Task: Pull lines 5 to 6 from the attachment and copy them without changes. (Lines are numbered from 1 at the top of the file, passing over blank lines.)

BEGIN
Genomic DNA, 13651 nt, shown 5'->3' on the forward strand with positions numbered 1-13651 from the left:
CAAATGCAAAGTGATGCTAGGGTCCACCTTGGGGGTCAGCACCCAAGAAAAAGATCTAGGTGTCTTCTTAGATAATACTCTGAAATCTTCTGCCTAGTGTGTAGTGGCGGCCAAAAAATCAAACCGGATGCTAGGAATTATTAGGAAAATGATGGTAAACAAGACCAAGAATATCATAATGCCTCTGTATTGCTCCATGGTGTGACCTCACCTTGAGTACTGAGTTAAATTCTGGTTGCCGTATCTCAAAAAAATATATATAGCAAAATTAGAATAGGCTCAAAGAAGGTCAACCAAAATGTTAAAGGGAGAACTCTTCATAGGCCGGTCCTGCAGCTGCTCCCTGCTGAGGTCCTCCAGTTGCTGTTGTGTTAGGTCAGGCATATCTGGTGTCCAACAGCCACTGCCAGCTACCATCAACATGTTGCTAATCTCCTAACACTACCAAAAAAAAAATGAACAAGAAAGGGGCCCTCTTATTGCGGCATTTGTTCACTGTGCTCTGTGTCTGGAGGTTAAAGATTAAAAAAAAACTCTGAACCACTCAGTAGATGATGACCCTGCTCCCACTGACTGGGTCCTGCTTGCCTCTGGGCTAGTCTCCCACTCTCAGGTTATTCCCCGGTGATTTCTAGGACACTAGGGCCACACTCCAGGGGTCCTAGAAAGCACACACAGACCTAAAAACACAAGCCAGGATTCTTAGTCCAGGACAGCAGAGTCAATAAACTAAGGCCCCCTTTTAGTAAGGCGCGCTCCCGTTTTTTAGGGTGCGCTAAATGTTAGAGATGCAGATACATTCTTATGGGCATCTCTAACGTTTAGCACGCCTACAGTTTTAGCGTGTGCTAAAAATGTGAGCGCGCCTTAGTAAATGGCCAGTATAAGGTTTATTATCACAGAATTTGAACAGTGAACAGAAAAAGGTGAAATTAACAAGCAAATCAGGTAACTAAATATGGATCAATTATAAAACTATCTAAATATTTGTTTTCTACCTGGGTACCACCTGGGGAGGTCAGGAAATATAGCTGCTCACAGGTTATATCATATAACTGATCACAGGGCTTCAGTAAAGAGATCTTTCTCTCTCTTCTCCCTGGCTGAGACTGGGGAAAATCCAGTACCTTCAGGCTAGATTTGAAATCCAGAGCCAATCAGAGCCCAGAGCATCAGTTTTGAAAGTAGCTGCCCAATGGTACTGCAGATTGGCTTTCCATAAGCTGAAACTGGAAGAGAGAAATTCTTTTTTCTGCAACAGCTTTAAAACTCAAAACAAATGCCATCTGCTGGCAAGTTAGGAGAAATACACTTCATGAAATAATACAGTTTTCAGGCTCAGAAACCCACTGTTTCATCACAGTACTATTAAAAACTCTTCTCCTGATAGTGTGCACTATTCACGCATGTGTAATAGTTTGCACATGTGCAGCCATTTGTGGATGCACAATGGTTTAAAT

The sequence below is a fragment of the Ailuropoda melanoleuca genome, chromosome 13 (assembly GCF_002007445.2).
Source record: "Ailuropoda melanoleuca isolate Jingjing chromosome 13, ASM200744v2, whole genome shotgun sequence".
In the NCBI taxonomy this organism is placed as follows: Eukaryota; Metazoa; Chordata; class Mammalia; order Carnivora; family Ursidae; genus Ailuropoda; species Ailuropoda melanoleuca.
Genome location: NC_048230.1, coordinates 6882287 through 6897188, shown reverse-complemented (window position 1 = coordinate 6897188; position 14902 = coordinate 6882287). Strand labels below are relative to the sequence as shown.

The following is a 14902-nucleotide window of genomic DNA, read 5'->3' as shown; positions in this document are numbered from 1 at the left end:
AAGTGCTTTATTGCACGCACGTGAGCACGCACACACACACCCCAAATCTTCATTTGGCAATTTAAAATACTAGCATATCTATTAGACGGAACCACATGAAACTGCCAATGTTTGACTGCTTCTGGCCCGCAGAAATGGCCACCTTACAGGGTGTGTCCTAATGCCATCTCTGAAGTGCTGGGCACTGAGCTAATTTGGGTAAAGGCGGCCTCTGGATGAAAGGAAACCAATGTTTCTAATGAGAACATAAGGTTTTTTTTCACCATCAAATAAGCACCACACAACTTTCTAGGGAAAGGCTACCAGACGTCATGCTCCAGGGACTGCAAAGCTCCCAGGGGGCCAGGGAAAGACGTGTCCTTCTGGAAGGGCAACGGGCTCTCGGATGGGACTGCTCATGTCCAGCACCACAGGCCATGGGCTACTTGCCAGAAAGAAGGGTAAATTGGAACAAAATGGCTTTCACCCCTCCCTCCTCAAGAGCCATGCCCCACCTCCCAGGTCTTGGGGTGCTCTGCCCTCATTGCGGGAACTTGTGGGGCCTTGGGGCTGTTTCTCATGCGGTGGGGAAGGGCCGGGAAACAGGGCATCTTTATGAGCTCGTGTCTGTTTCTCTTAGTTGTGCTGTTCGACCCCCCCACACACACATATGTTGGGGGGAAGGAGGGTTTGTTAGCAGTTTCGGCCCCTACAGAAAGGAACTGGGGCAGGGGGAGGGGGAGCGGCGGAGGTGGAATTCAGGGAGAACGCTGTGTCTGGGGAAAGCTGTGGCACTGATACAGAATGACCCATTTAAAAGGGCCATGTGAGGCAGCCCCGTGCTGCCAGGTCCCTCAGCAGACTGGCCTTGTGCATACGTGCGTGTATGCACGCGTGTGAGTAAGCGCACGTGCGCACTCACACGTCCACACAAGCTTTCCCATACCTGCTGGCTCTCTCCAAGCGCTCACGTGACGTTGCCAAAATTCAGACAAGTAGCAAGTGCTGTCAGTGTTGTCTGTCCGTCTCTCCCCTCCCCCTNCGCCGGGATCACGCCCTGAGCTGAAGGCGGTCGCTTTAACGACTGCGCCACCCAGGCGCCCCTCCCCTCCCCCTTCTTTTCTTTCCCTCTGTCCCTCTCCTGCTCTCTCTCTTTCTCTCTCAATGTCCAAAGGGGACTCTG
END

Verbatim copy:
In the NCBI taxonomy this organism is placed as follows: Eukaryota; Metazoa; Chordata; class Mammalia; order Carnivora; family Ursidae; genus Ailuropoda; species Ailuropoda melanoleuca.
Genome location: NC_048230.1, coordinates 6882287 through 6897188, shown reverse-complemented (window position 1 = coordinate 6897188; position 14902 = coordinate 6882287). Strand labels below are relative to the sequence as shown.